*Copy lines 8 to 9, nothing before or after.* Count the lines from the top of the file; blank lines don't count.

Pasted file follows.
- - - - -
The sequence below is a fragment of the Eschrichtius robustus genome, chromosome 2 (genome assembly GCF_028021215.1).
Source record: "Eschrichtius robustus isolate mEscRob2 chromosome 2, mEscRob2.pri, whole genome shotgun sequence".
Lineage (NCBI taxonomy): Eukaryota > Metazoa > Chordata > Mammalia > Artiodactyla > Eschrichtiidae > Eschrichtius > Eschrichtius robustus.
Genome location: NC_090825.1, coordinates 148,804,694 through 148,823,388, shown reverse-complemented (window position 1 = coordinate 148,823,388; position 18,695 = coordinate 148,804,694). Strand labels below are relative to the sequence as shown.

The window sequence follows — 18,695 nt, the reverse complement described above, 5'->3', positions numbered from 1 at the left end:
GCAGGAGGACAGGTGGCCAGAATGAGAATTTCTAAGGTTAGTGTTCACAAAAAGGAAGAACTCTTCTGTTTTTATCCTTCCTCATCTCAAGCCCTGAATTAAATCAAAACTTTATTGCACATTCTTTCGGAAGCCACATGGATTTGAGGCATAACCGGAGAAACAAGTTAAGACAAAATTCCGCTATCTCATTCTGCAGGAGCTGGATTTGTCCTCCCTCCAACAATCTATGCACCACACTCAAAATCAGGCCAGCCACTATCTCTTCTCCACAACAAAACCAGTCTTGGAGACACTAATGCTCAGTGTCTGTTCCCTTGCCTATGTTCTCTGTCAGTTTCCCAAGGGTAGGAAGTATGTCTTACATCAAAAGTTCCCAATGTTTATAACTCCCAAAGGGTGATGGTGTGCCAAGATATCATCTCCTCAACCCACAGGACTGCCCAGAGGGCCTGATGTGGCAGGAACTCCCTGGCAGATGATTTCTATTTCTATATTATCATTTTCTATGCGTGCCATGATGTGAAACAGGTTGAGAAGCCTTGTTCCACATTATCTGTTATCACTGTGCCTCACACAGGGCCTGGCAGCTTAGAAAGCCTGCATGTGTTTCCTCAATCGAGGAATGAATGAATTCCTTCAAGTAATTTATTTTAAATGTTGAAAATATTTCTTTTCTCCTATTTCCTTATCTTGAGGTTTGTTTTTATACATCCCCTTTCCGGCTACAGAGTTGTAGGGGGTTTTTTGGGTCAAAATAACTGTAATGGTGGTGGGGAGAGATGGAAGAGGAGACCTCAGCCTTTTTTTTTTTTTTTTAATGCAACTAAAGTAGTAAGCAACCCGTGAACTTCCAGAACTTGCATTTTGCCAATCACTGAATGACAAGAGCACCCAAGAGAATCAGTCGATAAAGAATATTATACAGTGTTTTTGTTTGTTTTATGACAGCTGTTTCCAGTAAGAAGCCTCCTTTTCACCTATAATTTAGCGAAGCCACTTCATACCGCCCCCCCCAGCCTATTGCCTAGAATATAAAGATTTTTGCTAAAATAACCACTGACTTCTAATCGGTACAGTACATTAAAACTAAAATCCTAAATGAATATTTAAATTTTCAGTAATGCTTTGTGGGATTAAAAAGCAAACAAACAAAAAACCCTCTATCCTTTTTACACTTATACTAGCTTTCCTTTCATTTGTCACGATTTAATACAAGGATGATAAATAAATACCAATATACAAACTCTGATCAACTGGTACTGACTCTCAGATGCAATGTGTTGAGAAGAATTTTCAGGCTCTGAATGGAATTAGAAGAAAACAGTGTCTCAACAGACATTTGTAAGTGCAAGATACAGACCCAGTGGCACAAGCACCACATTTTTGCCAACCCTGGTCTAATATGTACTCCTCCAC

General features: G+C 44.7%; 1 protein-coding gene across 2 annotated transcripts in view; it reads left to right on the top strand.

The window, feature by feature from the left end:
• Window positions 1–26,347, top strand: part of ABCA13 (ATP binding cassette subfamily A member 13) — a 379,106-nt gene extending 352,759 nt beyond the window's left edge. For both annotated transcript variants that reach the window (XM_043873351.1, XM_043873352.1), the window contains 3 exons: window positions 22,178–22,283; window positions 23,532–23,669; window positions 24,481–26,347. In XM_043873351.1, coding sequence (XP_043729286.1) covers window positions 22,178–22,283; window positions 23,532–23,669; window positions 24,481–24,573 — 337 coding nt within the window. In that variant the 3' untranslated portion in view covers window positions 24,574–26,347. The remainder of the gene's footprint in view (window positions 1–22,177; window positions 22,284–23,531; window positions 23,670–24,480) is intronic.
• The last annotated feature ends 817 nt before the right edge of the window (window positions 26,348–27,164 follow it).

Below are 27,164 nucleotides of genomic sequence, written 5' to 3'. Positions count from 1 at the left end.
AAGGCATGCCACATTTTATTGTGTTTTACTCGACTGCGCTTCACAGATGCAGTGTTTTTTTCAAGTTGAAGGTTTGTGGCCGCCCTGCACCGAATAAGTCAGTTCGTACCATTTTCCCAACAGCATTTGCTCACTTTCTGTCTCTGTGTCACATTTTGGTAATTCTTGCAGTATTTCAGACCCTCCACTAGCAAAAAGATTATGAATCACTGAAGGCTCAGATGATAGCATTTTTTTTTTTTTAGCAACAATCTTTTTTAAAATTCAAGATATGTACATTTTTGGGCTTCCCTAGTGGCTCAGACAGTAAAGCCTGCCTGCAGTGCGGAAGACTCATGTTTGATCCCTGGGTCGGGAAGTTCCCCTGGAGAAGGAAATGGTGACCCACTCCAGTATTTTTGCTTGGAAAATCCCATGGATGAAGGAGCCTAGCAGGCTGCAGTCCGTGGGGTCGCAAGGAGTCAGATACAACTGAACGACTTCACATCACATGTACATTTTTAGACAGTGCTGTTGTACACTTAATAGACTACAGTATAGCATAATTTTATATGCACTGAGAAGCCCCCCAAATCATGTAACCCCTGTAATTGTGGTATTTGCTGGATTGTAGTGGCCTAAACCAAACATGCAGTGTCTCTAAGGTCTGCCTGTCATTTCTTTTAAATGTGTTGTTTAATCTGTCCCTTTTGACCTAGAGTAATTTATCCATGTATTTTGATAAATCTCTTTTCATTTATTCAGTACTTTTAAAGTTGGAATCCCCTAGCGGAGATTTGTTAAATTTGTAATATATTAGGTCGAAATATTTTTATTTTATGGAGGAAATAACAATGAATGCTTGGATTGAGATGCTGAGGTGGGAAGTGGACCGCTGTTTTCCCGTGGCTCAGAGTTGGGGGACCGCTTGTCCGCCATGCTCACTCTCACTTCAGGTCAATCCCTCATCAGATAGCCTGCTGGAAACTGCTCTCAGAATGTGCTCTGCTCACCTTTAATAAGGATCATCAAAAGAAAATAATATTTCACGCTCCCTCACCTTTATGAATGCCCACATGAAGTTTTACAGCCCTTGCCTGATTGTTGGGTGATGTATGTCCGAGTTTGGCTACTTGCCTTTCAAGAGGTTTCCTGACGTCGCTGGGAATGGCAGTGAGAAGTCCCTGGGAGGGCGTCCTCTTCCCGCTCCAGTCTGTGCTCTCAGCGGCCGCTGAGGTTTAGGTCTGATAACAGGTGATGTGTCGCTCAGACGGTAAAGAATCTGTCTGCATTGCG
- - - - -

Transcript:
The window, feature by feature from the left end:
• Window positions 1–26,347, top strand: part of ABCA13 (ATP binding cassette subfamily A member 13) — a 379,106-nt gene extending 352,759 nt beyond the window's left edge. For both annotated transcript variants that reach the window (XM_043873351.1, XM_043873352.1), the window contains 3 exons: window positions 22,178–22,283; window positions 23,532–23,669; window positions 24,481–26,347. In XM_043873351.1, coding sequence (XP_043729286.1) covers window positions 22,178–22,283; window positions 23,532–23,669; window positions 24,481–24,573 — 337 coding nt within the window. In that variant the 3' untranslated portion in view covers window positions 24,574–26,347. The remainder of the gene's footprint in view (window positions 1–22,177; window positions 22,284–23,531; window positions 23,670–24,480) is intronic.